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Mil-Std-883 Screen TestingMIL-STD-883 SCREENING OVERVIEW
The Department of Defense (DoD) has set up a quality system to provide device manufacturers an acceptable established baseline to support Government microcircuit applications and logistic programs. The DoD has empowered the Defense Logistic Agency to be the custodian of MIL-PRF 38534 (GENERAL SPECIFICATION FOR HYBRID MICROCIRCUITS), which flows down the screening requirements of MIL-STD-883 (TEST METHOD STANDARDS MICROCIRCUITS) (See Figure 1).
Figure 1 HIERARCY OF SCREENING REQUIREMENTS
MIL-PRF-38534 is a performance based specification that details the necessary quality controls required to build reliable hybrids. For example; element evaluation of all incoming materials, in process controls such as wire pull testing, screening and qualification testing etc. MIL-STD-883 is simply a collection of test methods used for microelectronic devices and is grouped along the lines of mechanical, electrical and environmental test methods. The specific test method and test conditions along with other details required in the production flow are specified in MIL-PRF-38534. (See Figure 2)
Figure 2 MIL-STD-883 PROVIDES A SERIES OF STANDARD TEST METHODS FOR ENVIRONMENTAL, MECHANICAL, AND ELECTRICAL (DIGITAL AND LINEAR) TESTING
WHAT IS SCREENING
The reliability of semiconductor, integrated circuits, hybrid and microelectronic devices is represented by the failure rate curve, which is shown in figure 3. The "bathtub curve" can be divided into the three following regions:
Figure 3 THE THREE REGIONS CREATING THE BATHTUB CURVE
- Initial failures, or early period phase, which occur within a
relatively short time after a device is put in service. This part of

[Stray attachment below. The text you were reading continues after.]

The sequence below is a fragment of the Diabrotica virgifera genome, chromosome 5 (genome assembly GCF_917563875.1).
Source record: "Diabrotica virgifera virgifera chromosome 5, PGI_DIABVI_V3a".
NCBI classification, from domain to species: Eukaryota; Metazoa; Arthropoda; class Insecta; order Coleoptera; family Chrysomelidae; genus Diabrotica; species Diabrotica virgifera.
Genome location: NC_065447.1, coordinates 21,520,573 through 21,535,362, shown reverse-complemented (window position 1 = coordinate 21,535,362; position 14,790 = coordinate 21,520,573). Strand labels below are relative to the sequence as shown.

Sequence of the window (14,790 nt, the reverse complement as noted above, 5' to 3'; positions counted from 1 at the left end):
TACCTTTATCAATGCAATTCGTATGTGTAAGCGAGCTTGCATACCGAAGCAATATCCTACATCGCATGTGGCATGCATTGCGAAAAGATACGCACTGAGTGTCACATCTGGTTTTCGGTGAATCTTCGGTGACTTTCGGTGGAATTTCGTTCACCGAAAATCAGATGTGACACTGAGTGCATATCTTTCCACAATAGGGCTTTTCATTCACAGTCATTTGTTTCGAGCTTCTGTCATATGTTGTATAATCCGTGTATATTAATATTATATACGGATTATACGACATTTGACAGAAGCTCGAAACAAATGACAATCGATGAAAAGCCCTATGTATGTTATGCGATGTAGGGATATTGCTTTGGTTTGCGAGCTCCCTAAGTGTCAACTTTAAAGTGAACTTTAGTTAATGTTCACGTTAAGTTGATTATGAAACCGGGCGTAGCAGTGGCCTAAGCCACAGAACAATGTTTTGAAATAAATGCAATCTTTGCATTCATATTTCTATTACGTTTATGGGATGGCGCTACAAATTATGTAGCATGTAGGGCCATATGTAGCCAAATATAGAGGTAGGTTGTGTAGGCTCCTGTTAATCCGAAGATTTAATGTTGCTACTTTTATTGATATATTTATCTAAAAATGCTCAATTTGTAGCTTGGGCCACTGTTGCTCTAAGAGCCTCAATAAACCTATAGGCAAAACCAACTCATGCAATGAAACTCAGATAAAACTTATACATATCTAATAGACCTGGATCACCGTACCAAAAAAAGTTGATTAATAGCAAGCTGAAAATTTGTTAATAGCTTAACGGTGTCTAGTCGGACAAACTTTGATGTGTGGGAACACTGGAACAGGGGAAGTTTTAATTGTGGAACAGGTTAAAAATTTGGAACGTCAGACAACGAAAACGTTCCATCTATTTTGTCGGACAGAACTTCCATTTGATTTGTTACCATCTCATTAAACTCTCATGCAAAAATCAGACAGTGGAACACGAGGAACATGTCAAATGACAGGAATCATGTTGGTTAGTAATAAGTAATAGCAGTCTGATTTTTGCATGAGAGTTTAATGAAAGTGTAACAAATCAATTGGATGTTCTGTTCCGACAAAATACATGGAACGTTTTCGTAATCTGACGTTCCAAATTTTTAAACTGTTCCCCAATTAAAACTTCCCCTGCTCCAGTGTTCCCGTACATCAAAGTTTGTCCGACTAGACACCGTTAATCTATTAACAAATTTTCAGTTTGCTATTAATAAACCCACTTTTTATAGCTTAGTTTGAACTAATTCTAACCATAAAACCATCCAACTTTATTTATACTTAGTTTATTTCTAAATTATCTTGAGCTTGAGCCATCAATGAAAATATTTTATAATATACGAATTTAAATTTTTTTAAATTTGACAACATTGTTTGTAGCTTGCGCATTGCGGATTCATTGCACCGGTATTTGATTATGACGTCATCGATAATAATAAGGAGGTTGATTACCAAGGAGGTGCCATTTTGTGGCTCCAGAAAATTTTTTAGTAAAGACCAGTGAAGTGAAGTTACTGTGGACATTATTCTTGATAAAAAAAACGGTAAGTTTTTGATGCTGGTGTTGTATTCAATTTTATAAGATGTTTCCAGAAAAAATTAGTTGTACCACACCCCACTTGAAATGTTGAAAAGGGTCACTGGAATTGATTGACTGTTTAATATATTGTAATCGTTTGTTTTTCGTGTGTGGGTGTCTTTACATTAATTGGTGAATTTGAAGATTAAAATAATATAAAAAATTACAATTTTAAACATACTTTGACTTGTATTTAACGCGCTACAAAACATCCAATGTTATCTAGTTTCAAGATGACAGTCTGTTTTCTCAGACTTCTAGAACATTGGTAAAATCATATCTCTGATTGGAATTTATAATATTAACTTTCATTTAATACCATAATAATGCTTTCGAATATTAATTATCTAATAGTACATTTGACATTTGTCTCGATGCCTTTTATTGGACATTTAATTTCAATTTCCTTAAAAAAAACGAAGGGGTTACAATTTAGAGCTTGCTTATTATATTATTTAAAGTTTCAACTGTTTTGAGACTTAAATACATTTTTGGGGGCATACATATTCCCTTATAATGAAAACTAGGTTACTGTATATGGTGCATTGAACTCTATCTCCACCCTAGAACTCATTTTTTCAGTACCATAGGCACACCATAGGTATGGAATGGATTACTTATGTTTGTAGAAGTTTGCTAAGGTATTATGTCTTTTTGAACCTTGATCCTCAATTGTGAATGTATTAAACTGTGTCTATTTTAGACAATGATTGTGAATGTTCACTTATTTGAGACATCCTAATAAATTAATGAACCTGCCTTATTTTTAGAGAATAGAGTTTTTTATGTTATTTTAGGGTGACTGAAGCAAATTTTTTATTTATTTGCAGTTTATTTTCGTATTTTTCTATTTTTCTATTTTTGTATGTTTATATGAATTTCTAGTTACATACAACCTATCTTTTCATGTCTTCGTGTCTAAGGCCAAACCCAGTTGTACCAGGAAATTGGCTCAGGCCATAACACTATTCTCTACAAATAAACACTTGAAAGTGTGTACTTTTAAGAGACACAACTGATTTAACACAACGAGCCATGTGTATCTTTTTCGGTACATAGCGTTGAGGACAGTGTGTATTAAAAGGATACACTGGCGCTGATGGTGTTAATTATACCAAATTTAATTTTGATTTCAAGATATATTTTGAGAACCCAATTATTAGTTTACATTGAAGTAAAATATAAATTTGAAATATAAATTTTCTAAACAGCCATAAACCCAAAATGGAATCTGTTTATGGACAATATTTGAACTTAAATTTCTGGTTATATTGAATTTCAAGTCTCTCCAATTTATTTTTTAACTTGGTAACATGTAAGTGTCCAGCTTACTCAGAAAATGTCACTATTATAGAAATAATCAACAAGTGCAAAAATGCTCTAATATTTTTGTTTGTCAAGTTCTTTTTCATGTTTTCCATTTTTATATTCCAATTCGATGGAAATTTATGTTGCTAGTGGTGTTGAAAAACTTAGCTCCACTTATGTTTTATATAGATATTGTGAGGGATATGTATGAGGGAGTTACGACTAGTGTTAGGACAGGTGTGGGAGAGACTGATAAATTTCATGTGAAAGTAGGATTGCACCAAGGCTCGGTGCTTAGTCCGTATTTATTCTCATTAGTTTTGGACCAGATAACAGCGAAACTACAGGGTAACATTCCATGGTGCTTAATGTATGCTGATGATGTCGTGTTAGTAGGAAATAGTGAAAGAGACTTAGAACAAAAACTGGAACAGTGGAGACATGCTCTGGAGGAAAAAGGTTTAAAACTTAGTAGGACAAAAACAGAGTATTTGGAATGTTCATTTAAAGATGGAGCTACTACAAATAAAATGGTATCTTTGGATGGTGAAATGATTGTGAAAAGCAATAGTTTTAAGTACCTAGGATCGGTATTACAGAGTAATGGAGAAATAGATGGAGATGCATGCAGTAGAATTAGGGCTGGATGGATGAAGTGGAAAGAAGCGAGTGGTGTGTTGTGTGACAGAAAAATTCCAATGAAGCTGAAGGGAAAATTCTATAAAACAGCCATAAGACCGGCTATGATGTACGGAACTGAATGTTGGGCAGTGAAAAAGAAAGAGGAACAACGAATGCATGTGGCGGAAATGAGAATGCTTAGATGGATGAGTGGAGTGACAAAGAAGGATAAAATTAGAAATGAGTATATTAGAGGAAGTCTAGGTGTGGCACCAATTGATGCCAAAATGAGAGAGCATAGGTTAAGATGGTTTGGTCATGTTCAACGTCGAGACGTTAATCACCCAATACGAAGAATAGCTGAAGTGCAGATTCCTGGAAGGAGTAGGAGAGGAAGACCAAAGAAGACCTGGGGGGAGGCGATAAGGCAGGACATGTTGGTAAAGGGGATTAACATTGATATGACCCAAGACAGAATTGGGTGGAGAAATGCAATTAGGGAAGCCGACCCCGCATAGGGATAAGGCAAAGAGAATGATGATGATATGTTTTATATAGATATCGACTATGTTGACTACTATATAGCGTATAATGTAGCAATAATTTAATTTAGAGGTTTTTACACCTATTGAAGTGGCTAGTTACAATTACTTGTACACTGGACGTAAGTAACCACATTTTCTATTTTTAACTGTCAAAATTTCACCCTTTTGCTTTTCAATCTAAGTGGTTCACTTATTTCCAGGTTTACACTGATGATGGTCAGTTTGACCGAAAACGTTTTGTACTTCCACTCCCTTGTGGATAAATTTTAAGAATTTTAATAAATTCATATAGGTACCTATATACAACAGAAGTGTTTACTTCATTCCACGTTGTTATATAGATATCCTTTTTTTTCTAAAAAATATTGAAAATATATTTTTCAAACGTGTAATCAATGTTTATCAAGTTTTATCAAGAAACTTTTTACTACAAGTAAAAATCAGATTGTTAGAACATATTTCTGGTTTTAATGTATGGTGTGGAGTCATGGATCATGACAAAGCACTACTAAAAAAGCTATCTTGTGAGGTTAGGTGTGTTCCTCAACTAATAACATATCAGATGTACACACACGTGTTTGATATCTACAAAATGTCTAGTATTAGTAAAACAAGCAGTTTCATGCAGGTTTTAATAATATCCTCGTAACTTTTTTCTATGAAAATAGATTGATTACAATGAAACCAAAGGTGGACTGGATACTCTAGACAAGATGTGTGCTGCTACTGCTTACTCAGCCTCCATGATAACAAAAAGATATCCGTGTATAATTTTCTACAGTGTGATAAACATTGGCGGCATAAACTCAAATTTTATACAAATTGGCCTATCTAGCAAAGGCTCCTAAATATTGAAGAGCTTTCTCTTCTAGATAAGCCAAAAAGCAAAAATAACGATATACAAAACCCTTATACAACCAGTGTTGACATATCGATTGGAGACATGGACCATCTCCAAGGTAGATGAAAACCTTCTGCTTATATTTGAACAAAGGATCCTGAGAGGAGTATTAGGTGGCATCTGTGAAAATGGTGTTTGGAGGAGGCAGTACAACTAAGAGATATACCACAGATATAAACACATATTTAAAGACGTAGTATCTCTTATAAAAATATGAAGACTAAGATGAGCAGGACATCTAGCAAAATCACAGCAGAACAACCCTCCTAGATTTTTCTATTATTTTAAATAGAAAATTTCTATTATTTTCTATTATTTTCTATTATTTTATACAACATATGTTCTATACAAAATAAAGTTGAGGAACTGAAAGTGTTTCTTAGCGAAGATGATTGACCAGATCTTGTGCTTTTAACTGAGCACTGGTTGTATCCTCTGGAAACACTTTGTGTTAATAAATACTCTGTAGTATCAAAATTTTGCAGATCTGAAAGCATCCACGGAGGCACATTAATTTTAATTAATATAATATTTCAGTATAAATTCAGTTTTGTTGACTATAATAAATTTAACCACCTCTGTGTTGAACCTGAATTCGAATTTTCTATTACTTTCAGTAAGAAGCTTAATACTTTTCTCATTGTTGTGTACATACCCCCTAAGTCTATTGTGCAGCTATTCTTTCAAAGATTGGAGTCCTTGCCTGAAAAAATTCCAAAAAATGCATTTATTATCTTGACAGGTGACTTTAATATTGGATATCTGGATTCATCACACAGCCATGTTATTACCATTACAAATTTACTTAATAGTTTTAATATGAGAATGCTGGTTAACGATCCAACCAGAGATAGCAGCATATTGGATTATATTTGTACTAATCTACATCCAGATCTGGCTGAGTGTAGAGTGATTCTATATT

the curve is known as "infant mortality".
- Random failures, which occur over a long period of time, and
- Wear-out failures, which increase as the device nears the end of its life.
To eliminate "initial failures"a process called "screening"is used to weed out those early period failures. A non-destructive test is applied to 100% of the device population to eliminate the "weak devices" and thus enter the flat portion and low failure rate period of the "bathtub curve".
Per MIL-PRF-38534, each hybrid microcircuits, multi-chip modules (MCM) and similar microelectronic devices is subjected to the applicable screening tests and inspections in accordance with the Table below from MIL-PRF-38534. . Each test must be performed in the order to eliminate infant mortality type failures and are removed from the lot.
There are two major quality classes. Class H is the standard military quality level and Class K is the highest reliability level intended for space applications.
*Per Source Control Drawing (SCD) or applicable device specification
TABLE C-IX. Device screening
DESCRIPTION OF TYPICAL MIL-STD-883 Class H TEST METHODS
MIL-STD-883 Test Method (TM) 2017 Internal Visual
The purpose of this test is to visually inspect the internal materials, construction, and workmanship of hybrid, multichip and multichip module microcircuits. There are two levels of criteria used. Class K is more stringent visual requirement than the Class H criteria. Figure 4 shows some common die defects uncovered during the Preseal ("Pre-Cap") inspection.
Figure 4 Common die defects uncovered per MIL-STD-883TM2017 Internal Visual inspection. (CLASS H)
Temperature cycling in an unbiased condition is performed to MIL-STD-883, TM 1010, Condition C, using 10 cycles from 65°C to +150°C.
For microcircuits in cavity packages, MIL-STD-883 TM2001 includes constant acceleration in its screening tests. This is carried out using a centrifuge at accelerations in the range 3,000g to 300,000g, depending on the package mass. The Y1 orientation is such as to accelerate die and bonds away from the package based as shown in Figure 5 below.
Figure 4 Orientation of Microelectronic Device to the direction of applied force.
Burn-In is performed per MIL-STD-883 TM1015 at a test temperature of 1250C for 160 hours with bias power applied per the SCD.
Final electrical tests are performed to MIL-PRF-38534. Both
Static and dynamic parameters from Group A, Subgroups 1-6,
are 100% tested to the device SCD or applicable device specification limits at 550°C, 250°C and +1250°C.
Seal Fine and Gross leak tests are performed to verify Hermeticity.
Fine leak testing is typically performed to MIL-STD-883, Method 1014, Condition A2, Flexible method, followed by the bubble test to inspect for gross leaks.
Hybrid circuits receive external visual to MIL-STD-883, TM 2009 for package body and lead defects as well as correct piece part marking.